This week's giveaway is in the JDBC forum.
We're giving away four copies of Java Database Connections & Transactions (e-book only) and have Marco Behler on-line!
See this thread for details.
Win a copy of Java Database Connections & Transactions (e-book only) this week in the JDBC forum!

David McWilliams

Ranch Hand
+ Follow
since Mar 14, 2009
Cows and Likes
Cows
Total received
0
In last 30 days
0
Total given
0
Likes
Total received
0
Received in last 30 days
0
Total given
0
Given in last 30 days
0
Forums and Threads
Scavenger Hunt
expand Ranch Hand Scavenger Hunt
expand Greenhorn Scavenger Hunt

Recent posts by David McWilliams

If I have the SCJP 5 exam already passed, do I still have to start with the OCA before going to OCP?
Thanks for your reply.

No, I have no experience of Java 7 either.

Can you tell me the difference between the OCA and OCP exam? Am I foolish taking on the OCP exam without having written an LOC in Java 8?
Many moons ago I passed the SCJP 1.5 exam. I'm told I can skip the full OCP Java 8 exam and just to the Java 8 Upgrade exam 1Z0-813.

The aim of me doing this exam is to teach me Java 8. I have no personal or commercial experience in it. Is the Upgrade exam a good way of teaching me Java 8?

If so, is there a book I can buy? I see that the OCP 8 book is not out until January 2016.

Junilu Lacar wrote:

David McWilliams wrote:Am I correct in saying I should have a separate strategy for each year?


That's probably too fine-grained for what you described. I would go for a strategy for each type of customer. That is, however many different interest tables you have, that would be how many strategies you'd have to implement and choose from.

Edit: Sorry, I thought you meant something else when I read "separate strategy for each year".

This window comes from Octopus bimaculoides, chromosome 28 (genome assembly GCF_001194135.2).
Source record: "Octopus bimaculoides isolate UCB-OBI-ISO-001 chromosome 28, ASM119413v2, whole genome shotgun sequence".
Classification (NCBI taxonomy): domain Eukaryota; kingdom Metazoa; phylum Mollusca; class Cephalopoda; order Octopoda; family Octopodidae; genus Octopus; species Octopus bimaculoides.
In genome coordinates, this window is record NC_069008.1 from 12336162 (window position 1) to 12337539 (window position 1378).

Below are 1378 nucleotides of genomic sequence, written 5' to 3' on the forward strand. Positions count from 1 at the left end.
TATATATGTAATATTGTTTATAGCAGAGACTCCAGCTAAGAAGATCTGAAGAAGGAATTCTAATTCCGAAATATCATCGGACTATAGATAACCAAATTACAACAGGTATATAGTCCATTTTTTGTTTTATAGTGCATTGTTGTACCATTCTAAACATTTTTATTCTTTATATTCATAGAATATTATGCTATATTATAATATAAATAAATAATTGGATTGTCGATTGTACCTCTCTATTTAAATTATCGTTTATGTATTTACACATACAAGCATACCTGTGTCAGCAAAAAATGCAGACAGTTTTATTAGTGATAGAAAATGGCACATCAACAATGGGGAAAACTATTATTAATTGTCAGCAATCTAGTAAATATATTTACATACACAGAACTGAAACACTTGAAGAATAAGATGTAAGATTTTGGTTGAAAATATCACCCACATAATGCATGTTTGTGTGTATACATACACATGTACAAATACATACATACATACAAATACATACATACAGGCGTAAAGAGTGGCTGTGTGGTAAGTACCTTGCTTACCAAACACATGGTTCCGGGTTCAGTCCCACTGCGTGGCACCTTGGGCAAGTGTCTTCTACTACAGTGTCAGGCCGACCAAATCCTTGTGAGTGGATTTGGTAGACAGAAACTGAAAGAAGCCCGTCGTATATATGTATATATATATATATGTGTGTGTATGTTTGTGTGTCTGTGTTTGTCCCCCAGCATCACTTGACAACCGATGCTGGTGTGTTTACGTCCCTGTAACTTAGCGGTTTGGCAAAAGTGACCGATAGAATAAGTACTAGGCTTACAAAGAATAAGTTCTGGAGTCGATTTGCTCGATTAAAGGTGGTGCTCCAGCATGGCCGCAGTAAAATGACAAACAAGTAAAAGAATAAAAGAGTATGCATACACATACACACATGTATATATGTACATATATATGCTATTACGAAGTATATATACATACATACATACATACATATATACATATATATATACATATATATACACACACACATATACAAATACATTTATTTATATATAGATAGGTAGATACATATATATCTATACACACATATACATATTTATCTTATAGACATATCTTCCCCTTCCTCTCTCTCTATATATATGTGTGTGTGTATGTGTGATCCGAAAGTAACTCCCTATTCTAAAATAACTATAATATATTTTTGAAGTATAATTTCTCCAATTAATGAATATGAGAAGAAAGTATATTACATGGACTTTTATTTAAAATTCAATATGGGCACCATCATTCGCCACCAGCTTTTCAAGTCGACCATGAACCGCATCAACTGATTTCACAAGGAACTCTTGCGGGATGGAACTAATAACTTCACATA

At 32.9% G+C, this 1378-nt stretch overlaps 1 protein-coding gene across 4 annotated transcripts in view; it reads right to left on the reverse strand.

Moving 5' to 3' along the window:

Another way might be to base it on the different sets of "bands" you have, then just parameterize the interest rates. In the examples you gave, you'd have two strategies, with the strategy with three bands being parameterized for it's interest rates. That might be over-complicating things though. I usually experiment with different approaches before I decide which one to go with. Seeing the code gives you a better feel for how maintainable and understandable it is vs. just thinking about it.



Would that be 7 strategies for my example then? Sorry about the questions. I'm new to this game and am not sure how to implement this strategy approach.
6 years ago
I've been reading up on the Strategy pattern. A different strategy is chosen based on the specific data inputted. Am I correct in saying I should have a separate strategy for each year?
6 years ago

Campbell Ritchie wrote:Also do not use -1. How do you know you will get -1 back from the compareTo() method? If you look at its documentation, it says nothing about returning 1 or -1. It says negative positive or 0. It says signum returns -1 0 1, but you are not using signum.



Thanks. I have changed that.
6 years ago

Junilu Lacar wrote:Also, you have declared some pseudo constants--I say "pseudo" because they follow the naming convention but they're not declared as final--but you fail to use them in your calculations, preferring to use hard-coded values instead.



Thanks - I'll fix that.

I'll have a read on Strategy pattern. Do you think implementing a strategy is over-complicating it? I'm not saying it is, I'm just trying to be careful not to over complicate the solution.
6 years ago
I have written a program that, given an amount, returns the interest you would receive on that figure for a bank's customer. There are 3 interest rate bands as follows:

1% - £0 to £1000
2% - £1000 to £5000
3% - £5000+


I would like to amend the program to cater for different bands for different customers. If a customer is with the bank for a period of time, she gets a better rate. Here are the new rates: